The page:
Hardwood Lumber and forests are being managed better now than ever before. With the proper care or the world's forest, this renewable resource will continue to beautify homes for generations to come.
Hardwood Tree's have a life span. Generally a hardwood forest replants itself naturally by dropping seeds. These seeds need sunlight in order to germinate and start growing. By thinning out the forests and practicing responsible forestry techniques, new trees start to grow. If a tree is not harvested in its prime, hollow rot will set in and the tree begins the slow aging process of dying from the inside out.
Log deck to grade and store logs prior to cutting.
Logs are debarked just prior to being sawn into lumber.
Logs are cut for optimal yields and grades.
Grading of Hardwood Lumber is done based upon clear yield of the lumber. The higher the yield and fewer the defects, the better the grade. The lower the yield and the greater number of defects, the lower the grade. Grading is as follows from best to worst.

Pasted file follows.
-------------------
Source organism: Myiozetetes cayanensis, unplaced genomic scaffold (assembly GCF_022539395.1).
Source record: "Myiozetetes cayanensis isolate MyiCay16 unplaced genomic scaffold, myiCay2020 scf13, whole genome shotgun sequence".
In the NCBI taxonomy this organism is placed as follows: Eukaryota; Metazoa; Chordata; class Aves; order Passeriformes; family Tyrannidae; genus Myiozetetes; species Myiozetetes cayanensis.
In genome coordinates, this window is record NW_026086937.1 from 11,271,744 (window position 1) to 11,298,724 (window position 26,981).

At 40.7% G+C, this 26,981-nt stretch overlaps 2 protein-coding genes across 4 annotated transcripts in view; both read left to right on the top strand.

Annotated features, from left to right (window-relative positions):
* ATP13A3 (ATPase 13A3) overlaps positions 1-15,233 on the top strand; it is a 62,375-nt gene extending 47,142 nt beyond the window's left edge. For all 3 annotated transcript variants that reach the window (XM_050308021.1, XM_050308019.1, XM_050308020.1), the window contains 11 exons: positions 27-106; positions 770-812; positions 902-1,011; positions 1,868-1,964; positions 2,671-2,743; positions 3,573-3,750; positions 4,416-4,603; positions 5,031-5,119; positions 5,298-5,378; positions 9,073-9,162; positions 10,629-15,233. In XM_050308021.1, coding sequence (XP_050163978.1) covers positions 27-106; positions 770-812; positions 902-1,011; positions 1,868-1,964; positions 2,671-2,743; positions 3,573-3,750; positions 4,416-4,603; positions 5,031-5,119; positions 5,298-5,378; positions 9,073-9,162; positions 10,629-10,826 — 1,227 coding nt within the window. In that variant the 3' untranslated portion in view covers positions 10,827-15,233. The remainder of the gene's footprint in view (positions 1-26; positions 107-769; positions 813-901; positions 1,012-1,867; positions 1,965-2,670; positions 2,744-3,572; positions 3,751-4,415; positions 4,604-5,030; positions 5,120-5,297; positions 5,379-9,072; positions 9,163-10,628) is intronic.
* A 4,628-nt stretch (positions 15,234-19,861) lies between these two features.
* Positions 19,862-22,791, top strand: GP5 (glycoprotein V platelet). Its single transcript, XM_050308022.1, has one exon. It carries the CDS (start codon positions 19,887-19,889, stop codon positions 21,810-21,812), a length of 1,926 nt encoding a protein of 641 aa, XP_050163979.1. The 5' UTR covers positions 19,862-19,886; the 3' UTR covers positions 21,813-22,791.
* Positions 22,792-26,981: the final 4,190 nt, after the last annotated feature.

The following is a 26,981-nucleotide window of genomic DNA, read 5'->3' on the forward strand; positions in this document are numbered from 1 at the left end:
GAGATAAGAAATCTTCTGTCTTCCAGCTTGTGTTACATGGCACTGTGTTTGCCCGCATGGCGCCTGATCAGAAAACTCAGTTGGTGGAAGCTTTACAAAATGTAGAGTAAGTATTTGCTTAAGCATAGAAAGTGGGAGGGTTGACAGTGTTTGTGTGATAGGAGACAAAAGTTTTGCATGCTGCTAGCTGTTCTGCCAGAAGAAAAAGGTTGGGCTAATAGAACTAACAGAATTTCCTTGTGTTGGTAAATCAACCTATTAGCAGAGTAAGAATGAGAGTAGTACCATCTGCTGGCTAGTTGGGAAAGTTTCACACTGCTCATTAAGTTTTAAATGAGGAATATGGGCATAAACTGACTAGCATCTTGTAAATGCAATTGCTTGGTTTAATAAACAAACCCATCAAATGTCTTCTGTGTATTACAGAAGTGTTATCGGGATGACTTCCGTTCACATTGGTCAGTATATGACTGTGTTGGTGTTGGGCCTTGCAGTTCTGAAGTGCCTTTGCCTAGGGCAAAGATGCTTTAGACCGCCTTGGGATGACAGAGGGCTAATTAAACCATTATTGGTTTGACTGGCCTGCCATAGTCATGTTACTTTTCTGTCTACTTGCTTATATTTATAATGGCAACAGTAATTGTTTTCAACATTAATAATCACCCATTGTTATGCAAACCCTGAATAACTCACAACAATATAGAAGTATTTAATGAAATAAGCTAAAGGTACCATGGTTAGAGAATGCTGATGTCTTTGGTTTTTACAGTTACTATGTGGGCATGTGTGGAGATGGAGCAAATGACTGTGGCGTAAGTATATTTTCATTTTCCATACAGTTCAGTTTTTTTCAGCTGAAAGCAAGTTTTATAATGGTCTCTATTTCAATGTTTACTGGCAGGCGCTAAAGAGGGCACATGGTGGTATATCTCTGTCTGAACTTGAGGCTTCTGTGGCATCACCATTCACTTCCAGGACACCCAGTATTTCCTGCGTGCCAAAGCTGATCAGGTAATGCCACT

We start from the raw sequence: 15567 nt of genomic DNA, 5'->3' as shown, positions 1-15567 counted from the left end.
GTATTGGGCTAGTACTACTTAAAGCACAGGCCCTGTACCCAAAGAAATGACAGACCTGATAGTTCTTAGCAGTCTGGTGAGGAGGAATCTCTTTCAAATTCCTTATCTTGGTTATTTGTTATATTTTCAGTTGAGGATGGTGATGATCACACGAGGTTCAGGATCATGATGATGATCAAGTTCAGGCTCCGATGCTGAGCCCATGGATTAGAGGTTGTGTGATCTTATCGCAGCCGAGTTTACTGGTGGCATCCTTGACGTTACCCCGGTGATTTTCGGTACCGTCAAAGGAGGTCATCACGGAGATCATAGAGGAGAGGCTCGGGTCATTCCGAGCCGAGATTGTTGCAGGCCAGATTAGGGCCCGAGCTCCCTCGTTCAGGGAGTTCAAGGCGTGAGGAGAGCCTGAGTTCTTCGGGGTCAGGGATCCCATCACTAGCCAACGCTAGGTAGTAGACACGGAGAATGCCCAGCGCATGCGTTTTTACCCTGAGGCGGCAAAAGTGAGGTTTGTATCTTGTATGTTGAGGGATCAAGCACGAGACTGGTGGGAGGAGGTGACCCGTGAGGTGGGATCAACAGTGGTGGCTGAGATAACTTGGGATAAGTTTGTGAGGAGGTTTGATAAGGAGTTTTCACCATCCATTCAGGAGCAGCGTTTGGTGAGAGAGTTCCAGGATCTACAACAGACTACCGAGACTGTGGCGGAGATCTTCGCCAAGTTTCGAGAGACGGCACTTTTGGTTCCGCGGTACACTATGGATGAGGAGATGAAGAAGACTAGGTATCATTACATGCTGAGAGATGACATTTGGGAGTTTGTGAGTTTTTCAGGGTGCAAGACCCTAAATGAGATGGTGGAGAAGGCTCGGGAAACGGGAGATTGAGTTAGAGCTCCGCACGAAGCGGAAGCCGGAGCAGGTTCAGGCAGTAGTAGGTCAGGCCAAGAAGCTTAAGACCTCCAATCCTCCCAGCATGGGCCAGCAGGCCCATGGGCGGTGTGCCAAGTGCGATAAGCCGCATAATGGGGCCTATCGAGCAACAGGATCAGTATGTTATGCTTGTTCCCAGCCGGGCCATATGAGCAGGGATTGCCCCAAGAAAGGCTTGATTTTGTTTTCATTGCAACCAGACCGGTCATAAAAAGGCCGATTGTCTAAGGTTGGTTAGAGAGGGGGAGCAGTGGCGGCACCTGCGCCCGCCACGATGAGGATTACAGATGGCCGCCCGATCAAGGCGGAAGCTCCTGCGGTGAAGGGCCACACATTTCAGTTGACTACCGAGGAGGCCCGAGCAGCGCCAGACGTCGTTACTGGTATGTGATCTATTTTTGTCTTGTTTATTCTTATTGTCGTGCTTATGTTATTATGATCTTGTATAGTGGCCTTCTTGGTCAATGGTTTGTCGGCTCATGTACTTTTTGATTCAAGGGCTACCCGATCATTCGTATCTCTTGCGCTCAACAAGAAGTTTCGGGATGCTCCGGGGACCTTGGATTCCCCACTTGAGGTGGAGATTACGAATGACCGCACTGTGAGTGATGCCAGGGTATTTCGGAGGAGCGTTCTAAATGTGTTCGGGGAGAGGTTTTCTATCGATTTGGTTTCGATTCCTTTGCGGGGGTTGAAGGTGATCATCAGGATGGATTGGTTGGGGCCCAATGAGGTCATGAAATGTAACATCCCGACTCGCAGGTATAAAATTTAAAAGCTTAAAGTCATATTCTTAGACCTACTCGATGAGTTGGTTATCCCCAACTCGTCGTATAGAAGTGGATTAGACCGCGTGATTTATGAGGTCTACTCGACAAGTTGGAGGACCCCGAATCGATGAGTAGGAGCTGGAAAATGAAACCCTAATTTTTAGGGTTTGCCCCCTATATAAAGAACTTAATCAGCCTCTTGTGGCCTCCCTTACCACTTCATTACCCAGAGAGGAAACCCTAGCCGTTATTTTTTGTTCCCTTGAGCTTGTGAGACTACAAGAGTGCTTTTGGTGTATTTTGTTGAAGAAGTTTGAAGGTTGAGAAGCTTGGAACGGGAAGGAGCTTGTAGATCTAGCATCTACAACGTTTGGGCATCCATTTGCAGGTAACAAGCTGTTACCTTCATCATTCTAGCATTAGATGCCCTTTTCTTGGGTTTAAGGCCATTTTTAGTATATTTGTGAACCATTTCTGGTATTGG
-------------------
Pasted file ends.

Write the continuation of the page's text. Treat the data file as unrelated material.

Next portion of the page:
FAS (First and Seconds)
Select and Better
Included in the grading is the size of the board. For example the minimum size of board to qualify for FAS is 6” x 8' (green) anything smaller would be a different grade.
Drying wood is a must for stability and to ensure a quality product. Lumber is placed in a kiln and exposed to extreme heat to draw the moisture out of the cells of the wood. Drying times in the kiln varies depending upon the specie and the thickness of material. The desired moisture content when done is 6 – 8%. During the drying process the wood physically becomes smaller. “Green Tally” is the term used when measuring wood prior to being kiln dried. “Net Tally” is the term used when measuring wood after the wood is dry.
Lumber thickness is referred to in 1/4" increments. Common thicknesses are 4/4 5/4 6/4 and 8/4. Thicker lumber is available but not commonly used.
Board Feet Calculations
If the above piece measured 6” wide by 10' long, board feet would be calculated by:
(4/4 thick) 6 x 10 ÷12 = 5 board feet
(5/4 thick) 6 x 10 ÷12 = 5 x 1.25 = 6.25 board feet
(6/4 thick) 6 x 10 ÷12 = 5 x 1.5 = 7.5 board feet
(8/4 thick) 6 x 10 ÷12 = 5 x 2 = 10 board feet
How hard is Hardwood?
The Janka Scale was developed to determine the hardness of wood and to compare one specie to another specie.
Links to Janka Scale's
USDA Janka Hardness
Graf Brothers Lumber
Links to Grading
American Hardwood Export Council
NHLA Grading Rules
NHLA Grading Chart
Wood is Green
NHLA – Why North American Hardwoods